So, what does this have to do with humans whose brains are far more complex?

Prior to a couple thousand years ago, nearly all humans lived and died in the same area and hardly ever met anyone from outside that area. Our brains and customs developed during that time. Genetically and memetically we are strangers to dense multi-racial and multi-cultural civilization.

Tribes living in the same area competed for real estate and other resources and it was therefore critical to be able to tell who was in your tribe and who was not. Like the birds in the above example, each tribal group had a slightly different dialect. They also marked their faces and had slightly different dress codes.

All this they inherited from their primate forebears who developed this identification capability over millions of years.

Today, we know that a child, especially before the age of seven, may learn several languages and speak each of them without an "accent". (Or, more precisely, speak them with the dialect of the person who teaches them.) However, if a new language is learned after puberty, that person will almost certainly speak with a "foreign" accent, easily distinguished by "native" speakers of that language.

Thus, while humans are not subject to imprinting, per se, where a curtain comes down at 36 hours and cuts off all new learning in a given area, they are subject to a fixation of language accent over a period of seven to twelve years. This is a holdover from our eons of tribal life.

As a child, many of my relatives and neighbors spoke with various foreign accents and I learned to accept and understand people who spoke English differently from me. However, I have met other adults who have great difficulty understanding non-standard English. They are xenophobic and become angry when connected to a help desk located in India or the Phillipines or even Ireland! Some people who have never left New York City are offended by those with a "southern" accent, and vice-versa.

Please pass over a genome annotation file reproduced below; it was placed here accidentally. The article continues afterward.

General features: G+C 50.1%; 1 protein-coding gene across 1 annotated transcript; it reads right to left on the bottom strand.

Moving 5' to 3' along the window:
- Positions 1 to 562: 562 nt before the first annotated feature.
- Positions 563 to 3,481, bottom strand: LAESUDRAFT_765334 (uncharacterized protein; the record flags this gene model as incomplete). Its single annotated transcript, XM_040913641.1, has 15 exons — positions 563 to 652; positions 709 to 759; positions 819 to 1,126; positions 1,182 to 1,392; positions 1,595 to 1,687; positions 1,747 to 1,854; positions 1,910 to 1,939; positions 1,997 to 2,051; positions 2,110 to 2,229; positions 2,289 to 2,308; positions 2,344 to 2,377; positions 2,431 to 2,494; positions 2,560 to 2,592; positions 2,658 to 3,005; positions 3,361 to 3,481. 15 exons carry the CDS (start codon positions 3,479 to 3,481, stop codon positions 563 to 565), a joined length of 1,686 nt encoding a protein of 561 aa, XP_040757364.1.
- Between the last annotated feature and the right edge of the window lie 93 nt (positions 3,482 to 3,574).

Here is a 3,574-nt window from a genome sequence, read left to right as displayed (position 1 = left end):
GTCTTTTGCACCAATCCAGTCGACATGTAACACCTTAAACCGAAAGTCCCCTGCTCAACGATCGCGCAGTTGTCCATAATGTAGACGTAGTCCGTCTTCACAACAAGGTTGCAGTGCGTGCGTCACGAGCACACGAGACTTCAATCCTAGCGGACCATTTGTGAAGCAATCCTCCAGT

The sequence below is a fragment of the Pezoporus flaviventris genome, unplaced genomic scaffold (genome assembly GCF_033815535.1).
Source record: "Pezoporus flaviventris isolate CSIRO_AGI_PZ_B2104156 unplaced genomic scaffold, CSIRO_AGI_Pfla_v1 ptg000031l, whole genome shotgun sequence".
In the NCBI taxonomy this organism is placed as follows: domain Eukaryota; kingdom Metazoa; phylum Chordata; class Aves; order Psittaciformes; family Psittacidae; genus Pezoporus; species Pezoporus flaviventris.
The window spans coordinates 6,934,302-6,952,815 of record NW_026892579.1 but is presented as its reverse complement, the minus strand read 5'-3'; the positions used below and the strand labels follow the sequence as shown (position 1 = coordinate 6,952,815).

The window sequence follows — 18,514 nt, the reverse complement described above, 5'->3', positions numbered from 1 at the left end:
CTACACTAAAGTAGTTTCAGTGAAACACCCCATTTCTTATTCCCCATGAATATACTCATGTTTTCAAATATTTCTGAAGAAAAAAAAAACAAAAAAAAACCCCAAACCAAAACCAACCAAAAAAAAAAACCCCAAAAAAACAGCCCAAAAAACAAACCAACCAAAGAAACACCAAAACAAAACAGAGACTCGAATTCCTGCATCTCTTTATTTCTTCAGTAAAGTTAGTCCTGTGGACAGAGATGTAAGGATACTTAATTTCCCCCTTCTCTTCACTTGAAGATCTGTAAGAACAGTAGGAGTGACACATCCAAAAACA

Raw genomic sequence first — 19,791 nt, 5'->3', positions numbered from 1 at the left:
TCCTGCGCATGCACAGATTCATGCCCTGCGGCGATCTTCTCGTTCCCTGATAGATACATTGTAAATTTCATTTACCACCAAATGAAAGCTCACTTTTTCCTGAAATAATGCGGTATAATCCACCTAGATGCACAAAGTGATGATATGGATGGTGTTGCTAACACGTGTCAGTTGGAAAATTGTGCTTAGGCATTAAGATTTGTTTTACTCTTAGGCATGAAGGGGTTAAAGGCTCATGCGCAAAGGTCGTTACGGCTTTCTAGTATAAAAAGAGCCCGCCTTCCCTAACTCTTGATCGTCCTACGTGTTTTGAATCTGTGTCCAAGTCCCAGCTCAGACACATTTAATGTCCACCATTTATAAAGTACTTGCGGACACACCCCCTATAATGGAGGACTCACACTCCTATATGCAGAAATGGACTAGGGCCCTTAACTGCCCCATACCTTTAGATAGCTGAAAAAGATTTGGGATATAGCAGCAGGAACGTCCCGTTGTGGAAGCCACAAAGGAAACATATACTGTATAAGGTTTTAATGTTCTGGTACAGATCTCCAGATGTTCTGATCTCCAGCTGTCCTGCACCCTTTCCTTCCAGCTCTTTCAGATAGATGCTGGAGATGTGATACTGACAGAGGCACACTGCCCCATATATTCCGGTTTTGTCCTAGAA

When a new chimp takes over a
troop, he will often become angry with the young male offspring of his predecessor and chase them away or kill them. We sometimes see similar behavior in humans when a step-father (or step-mother) takes over a family. This behavior makes sense in the wild where the chimp needs to assert his claim as "alpha male" and make room for his progeny. It is tragic when it happens in human society. I think reason may help, but, never-the-less, when resources are short, step-fathers will abuse their stepchildren and find it all but impossible to ignore the deep anger against them that has its source in millions of years of evolution!

Similarly, we know that adults who were abused as children are quite likely to visit similar abuse on their children. It may not be imprinting, per se, when we see our father abuse our mother, however, it is at least "indoctrination" of a sort that we may be powerless to control when we become adults.

We use the word "phobia" to describe the unreasonable, excessive fear of something. Some phobias, such as snakes and spiders, seem to have something of a genetic basis or pre-disposition. Other phobias come from traumatic events at a young age or from parents who have a given phobia and indoctrinate it into their children.

Since phobias are, by defintition, UN-reasonable, they are highly resistant to cure by simple reasoning. A true phobia will take multiple sessions of cognitive behavior therapy and repeated desensitation exercises, and, in some cases, even that won't help.

So to sum it all up, I over-generalized and wrote too concisely. What I meant to say was that things learned as a youth tend to stick with a person as an adult, unless that person works very hard, with assistance, to overcome that learning. Since most of us are unlikely to seek assistance or work hard to change some view we believe, in our heart of hearts, is correct, we are stuck, for life, with much of the attitudes and opinions we learned as children.

Often, we do not know the source of our emotions. Why do some people become angry when they see a homosexual couple (or a bi-racial couple) cuddling in public, while they would not give a second thought to a "normal" couple doing the same acts? Why are some people so xenophobic?

Why do we have such well-developed and powerful emotional systems? Natural selection is pretty economical in most areas, so why did it result in so much brainpower being devoted to emotional responses? To me, the only explanation that makes sense is that rich emotional systems gave us survival and reproductive advantages over the long period it took for them to become fixed. I believe most of them still have survival and reproductive advantages. I also believe we are "stuck" with them and need to make the best of them.

Ira Glickstein

Stu Denenberg said...

Ira's statement:

"Genetically and memetically we are strangers to dense multi-racial and multi-cultural civilization. "

is supported by an article I read (will try to find the source) which concluded that communities with the most diversity had the lowest levels of trust amongst its members. And this was true even between the same ethinic groups!

Stu